WARNINGS: INCREASED MORTALITY IN ELDERLY PATIENTS WITH DEMENTIA-RELATED PSYCHOSIS and SUICIDAL THOUGHTS AND BEHAVIORS
- Elderly patients with dementia-related psychosis treated with antipsychotic drugs are at an increased risk of death. VRAYLAR is not approved for treatment of patients with dementia-related psychosis.
- Antidepressants increased the risk of suicidal thoughts and behaviors in pediatric and young adult patients in short-term studies. Closely monitor antidepressant-treated patients for clinical worsening, and for emergence of suicidal thoughts and behaviors. Safety and effectiveness of VRAYLAR have not been established in pediatric patients.
Contraindication: VRAYLAR is contraindicated in patients with known hypersensitivity. Reactions have included rash, pruritus, urticaria, and reactions suggestive of angioedema.
Cerebrovascular Adverse Reactions, Including Stroke: In clinical trials with antipsychotic drugs, elderly patients with dementia had a higher incidence of cerebrovascular adverse reactions, including fatalities, vs placebo. VRAYLAR is not approved for the treatment of patients with dementia-related psychosis.
Neuroleptic Malignant Syndrome (NMS): NMS, a potentially fatal symptom complex, has been reported with antipsychotic drugs. NMS may cause hyperpyrexia, muscle rigidity, delirium, and autonomic instability. Additional signs may include elevated creatine phosphokinase, myoglobinuria (rhabdomyolysis), and acute renal failure. Manage with immediate discontinuation, intensive symptomatic treatment, and monitoring.
Tardive Dyskinesia (TD): Risk of developing TD (a syndrome of potentially irreversible, involuntary, dyskinetic movements) and the likelihood it will become irreversible may increase with the duration of treatment and the cumulative dose. The syndrome can develop after a relatively brief treatment period, even at low doses, or after treatment discontinuation. If signs and symptoms of TD appear, drug discontinuation should be considered.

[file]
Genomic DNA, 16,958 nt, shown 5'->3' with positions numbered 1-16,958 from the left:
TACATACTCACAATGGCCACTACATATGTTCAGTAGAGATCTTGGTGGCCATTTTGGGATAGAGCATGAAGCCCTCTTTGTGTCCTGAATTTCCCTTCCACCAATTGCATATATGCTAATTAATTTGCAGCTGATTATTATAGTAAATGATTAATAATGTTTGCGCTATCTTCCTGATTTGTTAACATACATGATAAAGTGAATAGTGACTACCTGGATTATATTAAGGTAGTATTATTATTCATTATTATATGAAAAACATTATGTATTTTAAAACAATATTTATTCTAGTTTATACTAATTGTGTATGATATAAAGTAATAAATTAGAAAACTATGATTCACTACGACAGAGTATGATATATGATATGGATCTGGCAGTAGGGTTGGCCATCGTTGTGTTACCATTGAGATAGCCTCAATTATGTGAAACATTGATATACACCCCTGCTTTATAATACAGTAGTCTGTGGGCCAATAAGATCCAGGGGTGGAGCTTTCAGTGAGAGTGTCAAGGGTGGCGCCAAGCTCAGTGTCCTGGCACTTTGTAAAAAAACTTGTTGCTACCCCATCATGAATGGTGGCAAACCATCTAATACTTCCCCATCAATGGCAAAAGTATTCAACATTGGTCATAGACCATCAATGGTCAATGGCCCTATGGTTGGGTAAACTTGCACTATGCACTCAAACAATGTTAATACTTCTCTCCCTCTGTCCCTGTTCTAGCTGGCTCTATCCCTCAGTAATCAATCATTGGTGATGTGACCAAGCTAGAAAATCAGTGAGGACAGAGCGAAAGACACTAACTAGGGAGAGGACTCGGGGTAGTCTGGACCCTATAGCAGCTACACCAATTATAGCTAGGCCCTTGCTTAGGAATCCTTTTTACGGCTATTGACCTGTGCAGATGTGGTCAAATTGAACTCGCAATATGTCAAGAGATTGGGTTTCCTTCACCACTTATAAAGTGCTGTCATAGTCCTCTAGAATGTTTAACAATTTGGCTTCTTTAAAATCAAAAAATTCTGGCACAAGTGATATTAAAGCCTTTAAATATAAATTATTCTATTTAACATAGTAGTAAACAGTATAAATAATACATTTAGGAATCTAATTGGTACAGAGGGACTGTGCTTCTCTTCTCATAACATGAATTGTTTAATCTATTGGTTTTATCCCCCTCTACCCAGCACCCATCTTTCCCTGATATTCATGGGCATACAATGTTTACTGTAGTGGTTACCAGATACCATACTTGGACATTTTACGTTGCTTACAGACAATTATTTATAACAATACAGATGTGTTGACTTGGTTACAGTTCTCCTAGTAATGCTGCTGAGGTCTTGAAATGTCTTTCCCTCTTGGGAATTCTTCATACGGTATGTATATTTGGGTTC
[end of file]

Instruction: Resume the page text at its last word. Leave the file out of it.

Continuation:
Late-Occurring Adverse Reactions: Adverse reactions may first appear several weeks after initiation of VRAYLAR, probably because plasma levels of cariprazine and its major metabolites accumulate over time. As a result, the incidence of adverse reactions in short-term trials may not reflect the rates after longer-term exposures. Monitor for adverse reactions, including extrapyramidal symptoms (EPS) or akathisia, and patient response for several weeks after starting VRAYLAR and after each dosage increase. Consider reducing the dose or discontinuing the drug.
Metabolic Changes: Atypical antipsychotics, including VRAYLAR, have caused metabolic changes, such as:
- Hyperglycemia and Diabetes Mellitus: Hyperglycemia, in some cases associated with ketoacidosis, hyperosmolar coma, or death, has been reported in patients treated with atypical antipsychotics. Assess fasting glucose before or soon after initiation of treatment, and monitor periodically during long-term treatment.
- Dyslipidemia: Atypical antipsychotics cause adverse alterations in lipids. Before or soon after starting an antipsychotic, obtain baseline fasting lipid profile and monitor periodically during treatment.
- Weight Gain: Weight gain has been observed with VRAYLAR. Monitor weight at baseline and frequently thereafter.